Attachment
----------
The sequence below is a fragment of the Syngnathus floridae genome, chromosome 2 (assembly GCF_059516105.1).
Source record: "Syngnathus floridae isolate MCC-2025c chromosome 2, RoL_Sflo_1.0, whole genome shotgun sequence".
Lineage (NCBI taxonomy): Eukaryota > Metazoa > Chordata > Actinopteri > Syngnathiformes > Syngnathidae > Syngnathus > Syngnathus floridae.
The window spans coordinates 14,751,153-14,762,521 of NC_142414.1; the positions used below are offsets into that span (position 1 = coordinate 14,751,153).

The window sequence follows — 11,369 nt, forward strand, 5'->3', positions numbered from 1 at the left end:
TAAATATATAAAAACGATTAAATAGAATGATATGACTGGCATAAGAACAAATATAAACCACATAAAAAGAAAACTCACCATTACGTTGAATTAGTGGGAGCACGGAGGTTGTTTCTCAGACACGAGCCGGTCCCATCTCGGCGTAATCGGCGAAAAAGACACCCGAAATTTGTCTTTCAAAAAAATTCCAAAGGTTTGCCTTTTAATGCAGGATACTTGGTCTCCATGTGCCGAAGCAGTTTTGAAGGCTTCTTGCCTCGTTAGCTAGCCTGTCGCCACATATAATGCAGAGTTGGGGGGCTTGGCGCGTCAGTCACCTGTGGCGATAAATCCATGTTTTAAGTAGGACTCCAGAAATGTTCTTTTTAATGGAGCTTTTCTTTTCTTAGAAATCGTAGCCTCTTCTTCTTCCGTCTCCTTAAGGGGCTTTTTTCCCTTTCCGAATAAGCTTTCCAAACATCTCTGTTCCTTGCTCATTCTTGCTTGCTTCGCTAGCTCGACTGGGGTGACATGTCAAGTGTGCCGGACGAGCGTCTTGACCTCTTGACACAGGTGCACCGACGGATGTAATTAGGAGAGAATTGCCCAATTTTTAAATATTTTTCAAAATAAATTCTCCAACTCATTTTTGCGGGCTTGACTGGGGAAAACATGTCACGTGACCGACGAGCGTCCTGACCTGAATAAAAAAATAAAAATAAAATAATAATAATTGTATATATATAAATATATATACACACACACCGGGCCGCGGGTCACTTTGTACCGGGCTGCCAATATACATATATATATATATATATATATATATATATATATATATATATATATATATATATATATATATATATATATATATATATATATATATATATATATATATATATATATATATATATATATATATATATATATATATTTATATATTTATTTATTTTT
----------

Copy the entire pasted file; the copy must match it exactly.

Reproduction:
The sequence below is a fragment of the Syngnathus floridae genome, chromosome 2 (assembly GCF_059516105.1).
Source record: "Syngnathus floridae isolate MCC-2025c chromosome 2, RoL_Sflo_1.0, whole genome shotgun sequence".
Lineage (NCBI taxonomy): Eukaryota > Metazoa > Chordata > Actinopteri > Syngnathiformes > Syngnathidae > Syngnathus > Syngnathus floridae.
The window spans coordinates 14,751,153-14,762,521 of NC_142414.1; the positions used below are offsets into that span (position 1 = coordinate 14,751,153).

The window sequence follows — 11,369 nt, forward strand, 5'->3', positions numbered from 1 at the left end:
TAAATATATAAAAACGATTAAATAGAATGATATGACTGGCATAAGAACAAATATAAACCACATAAAAAGAAAACTCACCATTACGTTGAATTAGTGGGAGCACGGAGGTTGTTTCTCAGACACGAGCCGGTCCCATCTCGGCGTAATCGGCGAAAAAGACACCCGAAATTTGTCTTTCAAAAAAATTCCAAAGGTTTGCCTTTTAATGCAGGATACTTGGTCTCCATGTGCCGAAGCAGTTTTGAAGGCTTCTTGCCTCGTTAGCTAGCCTGTCGCCACATATAATGCAGAGTTGGGGGGCTTGGCGCGTCAGTCACCTGTGGCGATAAATCCATGTTTTAAGTAGGACTCCAGAAATGTTCTTTTTAATGGAGCTTTTCTTTTCTTAGAAATCGTAGCCTCTTCTTCTTCCGTCTCCTTAAGGGGCTTTTTTCCCTTTCCGAATAAGCTTTCCAAACATCTCTGTTCCTTGCTCATTCTTGCTTGCTTCGCTAGCTCGACTGGGGTGACATGTCAAGTGTGCCGGACGAGCGTCTTGACCTCTTGACACAGGTGCACCGACGGATGTAATTAGGAGAGAATTGCCCAATTTTTAAATATTTTTCAAAATAAATTCTCCAACTCATTTTTGCGGGCTTGACTGGGGAAAACATGTCACGTGACCGACGAGCGTCCTGACCTGAATAAAAAAATAAAAATAAAATAATAATAATTGTATATATATAAATATATATACACACACACCGGGCCGCGGGTCACTTTGTACCGGGCTGCCAATATACATATATATATATATATATATATATATATATATATATATATATATATATATATATATATATATATATATATATATATATATATATATATATATATATATATATATATATATATATATATATATATATATATATATTTATATATTTATTTATTTTT